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Making the most of a meal
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A Butterfly's New Green Glow
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Firefly Delight
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Memory by Hypnosis
Meet your mysterious relative
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A Light Delay
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A New Basketball Gets Slick
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Small but WISE
It's a Small E-mail World After All
The solar system's biggest junkyard
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A Rainforest Trapped in Amber
Message in a dinosaur's teeth
Mammals in the Shadow of Dinosaurs
E Learning Jamaica
2014 GSAT Results for Jamaican Kids
E Learning in Jamaica WIN PRIZES and try our Fun Animated Games
Results of GSAT are in schools this week
Earth
Rodent Rubbish as an Ice-Age Thermometer
Island of Hope
Meteorites may have sparked life on Earth
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An Ocean View's Downside
Easy Ways to Conserve Water
Watching for Wildfires in Yellowstone
Finding the Past
Stone Age Sole Survivors
A Plankhouse Past
Settling the Americas
Fish
Parrotfish
Skates and Rays
Pygmy Sharks
Food and Nutrition
In Search of the Perfect French Fry
Moving Good Fats from Fish to Mice
Turning to Sweets, Fats to Calm the Brain
GSAT English Rules
Who vs. Whom
Finding Subjects and Verbs
Problems with Prepositions
GSAT Exam Preparation Jamaica
March 21-22, 2013: Over 43,000 students will take the GSAT Exam
How are students placed after passing the GSAT exam
The Annual GSAT Scholarships
GSAT Exams Jamaica Scholarships
42,000 students will sit for the GSAT Exam in two weeks
Results of GSAT are in schools this week
GSAT Scholarship
GSAT Mathematics
Math and our number sense: PassGSAT.com
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Math of the World
Human Body
What the appendix is good for
Smiles Turn Away Colds
Surviving Olympic Heat
Invertebrates
Corals
Oysters
Crawfish
Mammals
Vampire Bats
Chipmunks
Asian Elephants
Parents
Expert report highlights the importance to parents of reading to children!
Children and Media
Choosing a Preschool: What to Consider
Physics
Hold on to your stars, ladies and gentlemen
Dreams of Floating in Space
Electric Backpack
Plants
Stalking Plants by Scent
Fungus Hunt
White fuzzy mold not as friendly as it looks
Reptiles
Black Mamba
Caimans
Box Turtles
Space and Astronomy
Cool as a Jupiter
Evidence of a Wet Mars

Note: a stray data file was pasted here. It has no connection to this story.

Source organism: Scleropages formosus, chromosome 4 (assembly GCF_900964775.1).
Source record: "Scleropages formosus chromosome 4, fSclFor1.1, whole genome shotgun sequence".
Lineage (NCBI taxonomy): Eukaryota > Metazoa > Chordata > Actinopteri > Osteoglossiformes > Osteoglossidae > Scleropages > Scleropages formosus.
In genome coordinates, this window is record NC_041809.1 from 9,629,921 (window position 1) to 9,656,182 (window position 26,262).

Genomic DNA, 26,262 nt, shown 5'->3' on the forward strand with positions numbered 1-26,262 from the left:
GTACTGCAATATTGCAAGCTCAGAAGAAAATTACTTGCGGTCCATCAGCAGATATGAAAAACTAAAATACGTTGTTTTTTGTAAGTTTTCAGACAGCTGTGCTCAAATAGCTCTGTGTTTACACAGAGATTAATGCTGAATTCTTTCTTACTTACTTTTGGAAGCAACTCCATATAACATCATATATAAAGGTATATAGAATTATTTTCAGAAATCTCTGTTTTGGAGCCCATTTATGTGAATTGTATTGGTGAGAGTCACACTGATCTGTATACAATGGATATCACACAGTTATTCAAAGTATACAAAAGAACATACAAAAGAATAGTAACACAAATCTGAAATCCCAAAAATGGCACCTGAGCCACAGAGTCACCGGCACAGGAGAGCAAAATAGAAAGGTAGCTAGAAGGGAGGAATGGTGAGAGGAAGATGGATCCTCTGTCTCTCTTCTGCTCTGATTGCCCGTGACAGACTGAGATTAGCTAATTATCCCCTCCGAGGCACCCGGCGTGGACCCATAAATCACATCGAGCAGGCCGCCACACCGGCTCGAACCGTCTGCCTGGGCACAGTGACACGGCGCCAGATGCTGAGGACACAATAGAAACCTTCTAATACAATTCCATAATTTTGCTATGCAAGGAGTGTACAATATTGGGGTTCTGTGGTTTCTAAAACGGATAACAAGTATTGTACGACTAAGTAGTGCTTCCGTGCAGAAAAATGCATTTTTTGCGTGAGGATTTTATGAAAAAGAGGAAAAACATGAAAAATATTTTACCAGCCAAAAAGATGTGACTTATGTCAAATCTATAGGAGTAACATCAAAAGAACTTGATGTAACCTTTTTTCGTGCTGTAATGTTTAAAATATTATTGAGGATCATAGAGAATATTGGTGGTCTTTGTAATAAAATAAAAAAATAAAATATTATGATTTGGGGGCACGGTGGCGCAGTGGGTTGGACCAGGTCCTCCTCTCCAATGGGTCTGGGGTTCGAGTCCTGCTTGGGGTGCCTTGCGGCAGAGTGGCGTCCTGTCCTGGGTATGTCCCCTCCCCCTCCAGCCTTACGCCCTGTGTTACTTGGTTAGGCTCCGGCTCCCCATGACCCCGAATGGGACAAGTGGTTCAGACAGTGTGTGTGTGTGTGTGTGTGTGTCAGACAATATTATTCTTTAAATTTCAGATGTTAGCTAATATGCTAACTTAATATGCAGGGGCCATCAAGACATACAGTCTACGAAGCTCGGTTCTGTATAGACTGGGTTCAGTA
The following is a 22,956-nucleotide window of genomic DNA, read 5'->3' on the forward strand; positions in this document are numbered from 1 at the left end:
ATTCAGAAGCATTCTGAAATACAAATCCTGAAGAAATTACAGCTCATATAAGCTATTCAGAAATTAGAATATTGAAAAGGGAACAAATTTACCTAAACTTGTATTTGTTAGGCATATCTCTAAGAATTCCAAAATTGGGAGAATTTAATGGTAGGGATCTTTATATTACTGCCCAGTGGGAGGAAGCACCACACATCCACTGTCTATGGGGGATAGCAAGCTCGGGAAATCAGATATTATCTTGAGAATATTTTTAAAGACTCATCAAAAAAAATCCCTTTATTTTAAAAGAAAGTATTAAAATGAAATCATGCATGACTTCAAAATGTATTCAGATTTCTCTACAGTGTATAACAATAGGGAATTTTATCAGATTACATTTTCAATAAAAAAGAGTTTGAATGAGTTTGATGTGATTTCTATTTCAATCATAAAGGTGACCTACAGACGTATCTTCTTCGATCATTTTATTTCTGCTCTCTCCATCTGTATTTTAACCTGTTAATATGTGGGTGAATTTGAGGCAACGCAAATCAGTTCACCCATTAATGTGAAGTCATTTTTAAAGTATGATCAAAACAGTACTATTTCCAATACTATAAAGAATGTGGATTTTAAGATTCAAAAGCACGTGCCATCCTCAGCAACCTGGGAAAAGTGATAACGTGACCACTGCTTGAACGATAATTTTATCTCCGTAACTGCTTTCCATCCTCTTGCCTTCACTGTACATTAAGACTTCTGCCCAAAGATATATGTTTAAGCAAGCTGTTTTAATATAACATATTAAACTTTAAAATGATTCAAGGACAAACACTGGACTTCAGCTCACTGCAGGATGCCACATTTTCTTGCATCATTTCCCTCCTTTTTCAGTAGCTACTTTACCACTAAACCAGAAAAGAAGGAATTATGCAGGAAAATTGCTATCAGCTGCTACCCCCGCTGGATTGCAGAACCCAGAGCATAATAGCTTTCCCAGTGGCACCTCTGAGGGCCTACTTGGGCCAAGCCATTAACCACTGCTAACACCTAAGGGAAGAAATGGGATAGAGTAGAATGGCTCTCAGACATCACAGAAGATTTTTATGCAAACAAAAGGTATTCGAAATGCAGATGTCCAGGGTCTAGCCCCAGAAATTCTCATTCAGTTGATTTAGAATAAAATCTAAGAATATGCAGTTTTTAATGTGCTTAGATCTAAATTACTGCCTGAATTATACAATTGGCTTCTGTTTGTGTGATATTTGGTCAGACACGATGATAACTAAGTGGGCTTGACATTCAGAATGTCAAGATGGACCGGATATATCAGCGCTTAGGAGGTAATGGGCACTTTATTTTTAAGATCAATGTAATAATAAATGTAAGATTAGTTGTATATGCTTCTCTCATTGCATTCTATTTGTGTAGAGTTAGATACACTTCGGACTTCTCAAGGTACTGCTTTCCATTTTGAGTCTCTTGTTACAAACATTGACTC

Black Holes That Burp
Technology and Engineering
A Micro-Dose of Your Own Medicine
Reach for the Sky
Algae Motors
The Parts of Speech
Pronouns
What is a Noun
Countable and Uncountable Nouns
Transportation
Seen on the Science Fair Scene
Revving Up Green Machines
Reach for the Sky
Weather
Polar Ice Feels the Heat
The Best Defense Is a Good Snow Fence
Either Martians or Mars has gas
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Zooming In on the Wild Sun

When you watch the sun set, it looks like a smooth, orange circle sinking below the horizon. But the sun turns out to be a much wilder place when you take a closer look. The sun's surface is covered with massive, bumpy structures called granules. Made of incredibly hot gas, each granule is the size of Texas and lasts for about 6 to 10 minutes. The granules are always changing shape, disappearing, and reappearing on the sun's chaotic surface. Using a special telescope for looking at the sun, scientists have now taken the most detailed pictures of these granules so far. The pictures show that the granules are covered with canyons and plateaus: billions of giant Grand Canyons with walls up to 100 kilometers tall. The sun goes through a pattern of changes every 11 years, including a period when it is covered with dark patches called sunspots. You might think the sun would be a little dimmer during this phase—but instead, it gets brighter. Scientists know this is because of very bright structures, called faculae, found among the granules. Faculae is Latin for "little torches." Most scientists think the faculae are big tubes sunken into the sun's surface, like a rabbit's burrows. But in the new images, the faculae look like enormous walls. The more scientists learn about these faculae and other structures on the sun’s surface, the better they will understand how the sun's brightness changes over the years. This is important because even tiny changes in brightness might affect Earth's climate. Our wild sun may be modifying temperatures on our planet just enough to give us a few centuries worth of cooler or warmer weather.—S. McDonagh Caution: Never look at the sun directly. Permanent eye damage can also result from looking at the disk of the sun through a camera viewfinder, with binoculars, or with a telescope.

Zooming In on the Wild Sun
Zooming In on the Wild Sun








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